Maria Montessori Speaks to Parents, p. 23.
As an upper elementary Montessori teacher in a new school, I was often bombarded with questions from the children.
The Power of "I Don't Know"My response was usually, “I don’t know. Let’s go find out.” Off we would go to the computer to search for information online. I know, some of you are thinking, “Why didn’t you go to an encyclopedia or other reference book?” Based on observation, I noticed that once those options were mentioned, my students’ interest would wane, and they would move on to something else before discovering the answer. Their interest didn’t extend to the time it took to use what they saw as old-fashioned, cumbersome materials.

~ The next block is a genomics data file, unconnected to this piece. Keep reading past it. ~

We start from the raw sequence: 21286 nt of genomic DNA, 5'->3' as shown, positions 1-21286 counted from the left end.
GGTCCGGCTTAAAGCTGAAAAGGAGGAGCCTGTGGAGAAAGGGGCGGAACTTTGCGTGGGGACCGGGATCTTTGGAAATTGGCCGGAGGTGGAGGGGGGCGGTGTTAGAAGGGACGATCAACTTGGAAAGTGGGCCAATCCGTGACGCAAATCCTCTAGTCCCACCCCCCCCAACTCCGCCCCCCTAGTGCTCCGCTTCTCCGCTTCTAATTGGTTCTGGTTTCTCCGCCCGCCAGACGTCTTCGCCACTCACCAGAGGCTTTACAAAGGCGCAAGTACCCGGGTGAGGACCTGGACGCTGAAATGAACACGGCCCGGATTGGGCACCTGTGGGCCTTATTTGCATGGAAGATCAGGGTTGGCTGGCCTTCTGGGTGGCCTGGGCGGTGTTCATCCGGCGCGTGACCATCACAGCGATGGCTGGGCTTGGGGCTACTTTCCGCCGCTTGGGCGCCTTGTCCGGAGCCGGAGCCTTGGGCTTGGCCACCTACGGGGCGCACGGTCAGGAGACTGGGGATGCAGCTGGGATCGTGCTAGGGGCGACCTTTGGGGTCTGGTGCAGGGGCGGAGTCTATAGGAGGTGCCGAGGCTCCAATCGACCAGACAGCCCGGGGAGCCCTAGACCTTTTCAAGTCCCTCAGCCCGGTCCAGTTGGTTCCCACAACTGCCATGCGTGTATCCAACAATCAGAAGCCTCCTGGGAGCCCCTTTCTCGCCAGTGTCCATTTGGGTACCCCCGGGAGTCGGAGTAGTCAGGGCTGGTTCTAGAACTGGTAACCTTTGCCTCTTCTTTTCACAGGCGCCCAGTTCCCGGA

Maria Montessori Speaks to Parents, p. 20.
Visualnote by Rebeca Zuniga Lee based on the work of Heather Wolpert-Gawron, The Power of "I Don't Know."
When was the last time you told a student that you didn’t know the answer to their question? Did you leave it at that, or did you offer to find the answer together? Rather than feeling inadequate, use the power of “I don’t know” to drive the inquiry. After all, it’s usually not about the answer; as with most things Montessori, it’s about the process we use to get there.
© North American Montessori Center - originally posted in its entirety at Montessori Teacher Training on Tuesday, July 6, 2021.